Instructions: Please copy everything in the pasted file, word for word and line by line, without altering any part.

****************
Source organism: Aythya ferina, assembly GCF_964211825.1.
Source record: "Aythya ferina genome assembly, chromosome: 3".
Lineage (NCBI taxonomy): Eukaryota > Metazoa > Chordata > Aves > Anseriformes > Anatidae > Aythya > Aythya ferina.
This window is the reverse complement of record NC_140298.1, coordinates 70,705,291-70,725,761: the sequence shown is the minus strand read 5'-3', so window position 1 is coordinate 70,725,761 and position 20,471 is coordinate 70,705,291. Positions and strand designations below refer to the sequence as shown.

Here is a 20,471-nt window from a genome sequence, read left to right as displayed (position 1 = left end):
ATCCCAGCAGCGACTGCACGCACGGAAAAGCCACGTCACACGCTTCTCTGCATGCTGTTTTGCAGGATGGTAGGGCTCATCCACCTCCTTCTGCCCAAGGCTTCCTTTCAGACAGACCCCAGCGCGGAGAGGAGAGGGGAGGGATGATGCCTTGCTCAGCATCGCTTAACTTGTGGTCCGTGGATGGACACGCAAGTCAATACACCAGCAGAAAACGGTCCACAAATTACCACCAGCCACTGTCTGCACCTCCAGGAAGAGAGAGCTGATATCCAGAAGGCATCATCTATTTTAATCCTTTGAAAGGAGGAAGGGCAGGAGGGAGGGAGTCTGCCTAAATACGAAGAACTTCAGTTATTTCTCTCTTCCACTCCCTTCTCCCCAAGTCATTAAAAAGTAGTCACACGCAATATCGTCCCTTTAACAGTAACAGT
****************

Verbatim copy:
Source organism: Aythya ferina, assembly GCF_964211825.1.
Source record: "Aythya ferina genome assembly, chromosome: 3".
Lineage (NCBI taxonomy): Eukaryota > Metazoa > Chordata > Aves > Anseriformes > Anatidae > Aythya > Aythya ferina.
This window is the reverse complement of record NC_140298.1, coordinates 70,705,291-70,725,761: the sequence shown is the minus strand read 5'-3', so window position 1 is coordinate 70,725,761 and position 20,471 is coordinate 70,705,291. Positions and strand designations below refer to the sequence as shown.

Here is a 20,471-nt window from a genome sequence, read left to right as displayed (position 1 = left end):
ATCCCAGCAGCGACTGCACGCACGGAAAAGCCACGTCACACGCTTCTCTGCATGCTGTTTTGCAGGATGGTAGGGCTCATCCACCTCCTTCTGCCCAAGGCTTCCTTTCAGACAGACCCCAGCGCGGAGAGGAGAGGGGAGGGATGATGCCTTGCTCAGCATCGCTTAACTTGTGGTCCGTGGATGGACACGCAAGTCAATACACCAGCAGAAAACGGTCCACAAATTACCACCAGCCACTGTCTGCACCTCCAGGAAGAGAGAGCTGATATCCAGAAGGCATCATCTATTTTAATCCTTTGAAAGGAGGAAGGGCAGGAGGGAGGGAGTCTGCCTAAATACGAAGAACTTCAGTTATTTCTCTCTTCCACTCCCTTCTCCCCAAGTCATTAAAAAGTAGTCACACGCAATATCGTCCCTTTAACAGTAACAGT